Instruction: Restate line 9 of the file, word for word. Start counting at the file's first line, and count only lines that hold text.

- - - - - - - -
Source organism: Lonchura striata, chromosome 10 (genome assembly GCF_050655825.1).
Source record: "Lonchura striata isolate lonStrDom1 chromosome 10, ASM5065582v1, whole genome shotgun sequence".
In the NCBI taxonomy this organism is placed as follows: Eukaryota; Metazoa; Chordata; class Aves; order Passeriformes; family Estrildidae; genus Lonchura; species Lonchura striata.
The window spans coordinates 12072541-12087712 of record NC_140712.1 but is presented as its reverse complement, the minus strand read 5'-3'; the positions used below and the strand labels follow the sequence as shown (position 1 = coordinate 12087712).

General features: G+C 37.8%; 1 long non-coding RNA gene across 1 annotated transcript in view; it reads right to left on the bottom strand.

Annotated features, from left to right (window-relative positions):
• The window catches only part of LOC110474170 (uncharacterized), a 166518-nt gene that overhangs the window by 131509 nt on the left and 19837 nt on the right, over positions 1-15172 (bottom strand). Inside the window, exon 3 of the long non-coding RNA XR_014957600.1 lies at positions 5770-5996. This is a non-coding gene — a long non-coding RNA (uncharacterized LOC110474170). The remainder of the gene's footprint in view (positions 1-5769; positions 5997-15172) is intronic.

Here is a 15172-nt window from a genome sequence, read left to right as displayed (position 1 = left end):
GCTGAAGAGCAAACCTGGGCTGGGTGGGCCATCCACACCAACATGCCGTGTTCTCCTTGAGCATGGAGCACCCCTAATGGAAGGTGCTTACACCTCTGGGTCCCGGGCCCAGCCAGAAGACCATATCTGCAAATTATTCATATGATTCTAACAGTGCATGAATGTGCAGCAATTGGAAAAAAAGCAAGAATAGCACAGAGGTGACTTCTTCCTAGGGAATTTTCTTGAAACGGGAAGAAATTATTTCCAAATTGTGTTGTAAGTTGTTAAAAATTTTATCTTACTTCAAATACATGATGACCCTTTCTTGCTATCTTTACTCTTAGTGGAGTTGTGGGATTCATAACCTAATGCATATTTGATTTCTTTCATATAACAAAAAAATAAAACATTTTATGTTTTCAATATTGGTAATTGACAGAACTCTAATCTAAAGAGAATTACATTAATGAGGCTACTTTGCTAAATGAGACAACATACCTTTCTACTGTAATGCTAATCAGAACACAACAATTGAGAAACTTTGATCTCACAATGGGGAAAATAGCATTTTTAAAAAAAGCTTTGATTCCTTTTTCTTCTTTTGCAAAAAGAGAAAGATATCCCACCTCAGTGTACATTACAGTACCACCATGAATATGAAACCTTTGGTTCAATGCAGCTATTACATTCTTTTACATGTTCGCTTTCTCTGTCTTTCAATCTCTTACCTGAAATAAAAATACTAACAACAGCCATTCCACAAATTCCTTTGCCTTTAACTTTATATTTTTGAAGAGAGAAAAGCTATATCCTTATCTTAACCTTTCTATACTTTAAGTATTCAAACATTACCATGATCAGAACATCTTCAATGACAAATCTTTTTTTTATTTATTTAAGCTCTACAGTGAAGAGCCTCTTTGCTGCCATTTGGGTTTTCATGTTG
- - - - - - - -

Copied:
GCTGAAGAGCAAACCTGGGCTGGGTGGGCCATCCACACCAACATGCCGTGTTCTCCTTGAGCATGGAGCACCCCTAATGGAAGGTGCTTACACCTCTGGGTCCCGGGCCCAGCCAGAAGACCATATCTGCAAATTATTCATATGATTCTAACAGTGCATGAATGTGCAGCAATTGGAAAAAAAGCAAGAATAGCACAGAGGTGACTTCTTCCTAGGGAATTTTCTTGAAACGGGAAGAAATTATTTCCAAATTGTGTTGTAAGTTGTTAAAAATTTTATCTTACTTCAAATACATGATGACCCTTTCTTGCTATCTTTACTCTTAGTGGAGTTGTGGGATTCATAACCTAATGCATATTTGATTTCTTTCATATAACAAAAAAATAAAACATTTTATGTTTTCAATATTGGTAATTGACAGAACTCTAATCTAAAGAGAATTACATTAATGAGGCTACTTTGCTAAATGAGACAACATACCTTTCTACTGTAATGCTAATCAGAACACAACAATTGAGAAACTTTGATCTCACAATGGGGAAAATAGCATTTTTAAAAAAAGCTTTGATTCCTTTTTCTTCTTTTGCAAAAAGAGAAAGATATCCCACCTCAGTGTACATTACAGTACCACCATGAATATGAAACCTTTGGTTCAATGCAGCTATTACATTCTTTTACATGTTCGCTTTCTCTGTCTTTCAATCTCTTACCTGAAATAAAAATACTAACAACAGCCATTCCACAAATTCCTTTGCCTTTAACTTTATATTTTTGAAGAGAGAAAAGCTATATCCTTATCTTAACCTTTCTATACTTTAAGTATTCAAACATTACCATGATCAGAACATCTTCAATGACAAATCTTTTTTTTATTTATTTAAGCTCTACAGTGAAGAGCCTCTTTGCTGCCATTTGGGTTTTCATGTTG